Oliver launches campaign with interfaith prayer
Prior to the official announcement of his campaign later today, mayoral candidate Doug Oliver hosted a mass prayer vigil led by clergy and interfaith residents from communities across Philadelphia.
“We started the DO2015 initiative back in November as a voter engagement campaign. We looked at statistics that showed that in the last mayoral race only 18 percent of the city of Philadelphia came out and voted,” Oliver said. “That is roughly 185,000 people out of almost over one million register voters ... and that is a problem.”
The candidate said the goal of DO2015 is to get people to do something in 2015 and change that.
“Voting is how you change things and we want more people to pay attention. The idea of prayer came up because it doesn’t matter if you are a Christian like I am, or a Catholic or a Muslim, prayer is a way of giving voice to the issues that are important to us," Oliver said. "We pray for the things that concern us, for the things that we hope, and how is that any different from elections in Philadelphia when we hope something else happens, something new happens, something different happens.”
Some of the remarks from faith leaders:“I believe in our young people, not because they are the future, our young people are the present. They exist in our schools, they exist in our streets, they exist in our homes and everything that happens in these walls of power impacts and influences the lives of our young people. My prayer is on behalf of our children and youth that means so much to everyone of us” Rev. Ruben Ortiz, Barrio Youth Initiative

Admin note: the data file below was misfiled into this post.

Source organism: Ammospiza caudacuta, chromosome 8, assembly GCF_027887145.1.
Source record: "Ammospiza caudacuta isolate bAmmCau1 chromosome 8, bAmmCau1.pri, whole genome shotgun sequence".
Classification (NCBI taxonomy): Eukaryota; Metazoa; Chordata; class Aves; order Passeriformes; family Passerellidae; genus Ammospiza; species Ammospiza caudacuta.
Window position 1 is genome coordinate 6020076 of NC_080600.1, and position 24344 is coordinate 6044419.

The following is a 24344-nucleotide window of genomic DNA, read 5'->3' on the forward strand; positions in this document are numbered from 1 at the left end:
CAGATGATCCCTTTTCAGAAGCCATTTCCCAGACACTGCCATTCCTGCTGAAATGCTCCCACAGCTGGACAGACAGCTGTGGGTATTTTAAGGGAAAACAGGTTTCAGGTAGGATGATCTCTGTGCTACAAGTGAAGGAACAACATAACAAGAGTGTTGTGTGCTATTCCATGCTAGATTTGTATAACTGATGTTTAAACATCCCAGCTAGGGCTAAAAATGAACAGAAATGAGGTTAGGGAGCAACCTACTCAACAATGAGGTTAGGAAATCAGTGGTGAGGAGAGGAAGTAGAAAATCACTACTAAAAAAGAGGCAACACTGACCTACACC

“I work in an area where immigrant families are arriving from Indonesia, Vietnam and Central America. Many of them have need for documentation, that is an area where we look for help from the city and the government. They need jobs and housing, they need a better education here in our city. The trust that needs to be grown in different cultures and different communities, we need to try again with brothers and sisters who don’t always understand us.” Rev. Monsignor Hugh J. Shields, St. Thomas Aquinas Catholic Community
“Every year in Philadelphia parents and children hold their breath while we wait to hear about whether schools will be adequately funded. The last several years we’ve lamented the lost of nurses and counselors in our schools, deferred maintenance in our buildings, lack of support for our most vulnerable children. Some of us have choices about where to send our children and many of us do not, but all of us are here because we are concern about the steep decline of funding for our children’s education" Minister Amy Yoder, Pastor of Germantown Mennonite Church